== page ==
As we left Earth, I had no fear or anything. It was a really strange but secure feeling being lifted up to the skies. The wind swept us away and it was quiet and smooth with shots of flames firing to keep the hot air filled in the balloon. It really seems like such a rudimentary contraption being in a balloon filled with air. As we rose above the mars like landscape of colored wavy mountains, we got to our peak height of 6000 ft, and we were looking down at all the other balloons flying around. We saw the sun climb over the mountains behind and light up the land below inch by inch.

After about 45 minutes, we started to get lower and lower, and the precision of this guy driving was incredible. We came over this restaurant where workers for the company were sitting and we combed the tables by just inches. We then landed and had some fake champagne and got certificates for our flight. The landing was incredibly smooth and again, I was amazed at the precision and skill he had piloting the balloon.

We watched the balloon deflate and got back into the vans and were brought back to our hotel.  We then arranged for a driver for the rest of the day and went to the Underground City.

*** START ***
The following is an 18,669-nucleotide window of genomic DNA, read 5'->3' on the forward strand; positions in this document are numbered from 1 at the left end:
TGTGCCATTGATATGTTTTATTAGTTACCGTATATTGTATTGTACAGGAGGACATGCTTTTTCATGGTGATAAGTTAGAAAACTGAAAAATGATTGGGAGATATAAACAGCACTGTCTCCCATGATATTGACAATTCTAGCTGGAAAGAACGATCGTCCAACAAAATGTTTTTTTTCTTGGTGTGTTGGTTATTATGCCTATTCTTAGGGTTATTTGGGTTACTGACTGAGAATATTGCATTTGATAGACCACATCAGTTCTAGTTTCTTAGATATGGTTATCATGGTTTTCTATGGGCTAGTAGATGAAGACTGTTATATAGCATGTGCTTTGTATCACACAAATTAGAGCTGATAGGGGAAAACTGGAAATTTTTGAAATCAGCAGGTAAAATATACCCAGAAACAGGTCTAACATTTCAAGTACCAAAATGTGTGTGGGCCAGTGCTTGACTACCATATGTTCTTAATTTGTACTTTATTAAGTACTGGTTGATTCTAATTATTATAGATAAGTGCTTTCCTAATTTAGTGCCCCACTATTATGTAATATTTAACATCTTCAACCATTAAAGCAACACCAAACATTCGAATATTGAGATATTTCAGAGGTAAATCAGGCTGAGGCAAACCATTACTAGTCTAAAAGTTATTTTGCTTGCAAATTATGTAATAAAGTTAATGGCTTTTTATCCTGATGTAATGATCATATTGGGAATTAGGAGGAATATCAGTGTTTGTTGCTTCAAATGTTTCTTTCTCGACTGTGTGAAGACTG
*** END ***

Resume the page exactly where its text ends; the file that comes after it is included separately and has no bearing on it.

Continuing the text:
This was a little bit disappointing since we didn’t have a guide and everyone else was in groups of tours which made maneuvering throughout the caves a real struggle. Nothing was really labeled, so we wandered around crouching and tried to avoid claustrophobia from setting in. After going through the maze, we left and went to a pottery shop that offered me to try my hand quickly at making a pot. The work there was really beautiful, and we walked through looking at all the different designs of hand painted items. I even found the ‘hand made items’ that I’d seen all over Jordan, so who knows really where these are truly made, and who really paints them. It was sad to have another reminder that you cannot trust what anyone says especially in a gift shop.

After a long relaxing lunch near the water, we went by another stop on our way back to our hotel and hiked up to the top of this abandoned cave town to look out at the vistas above. It had been a long day, so we were ready to relax again at the hotel before our flight that night to Izmir.

Lycian Cruise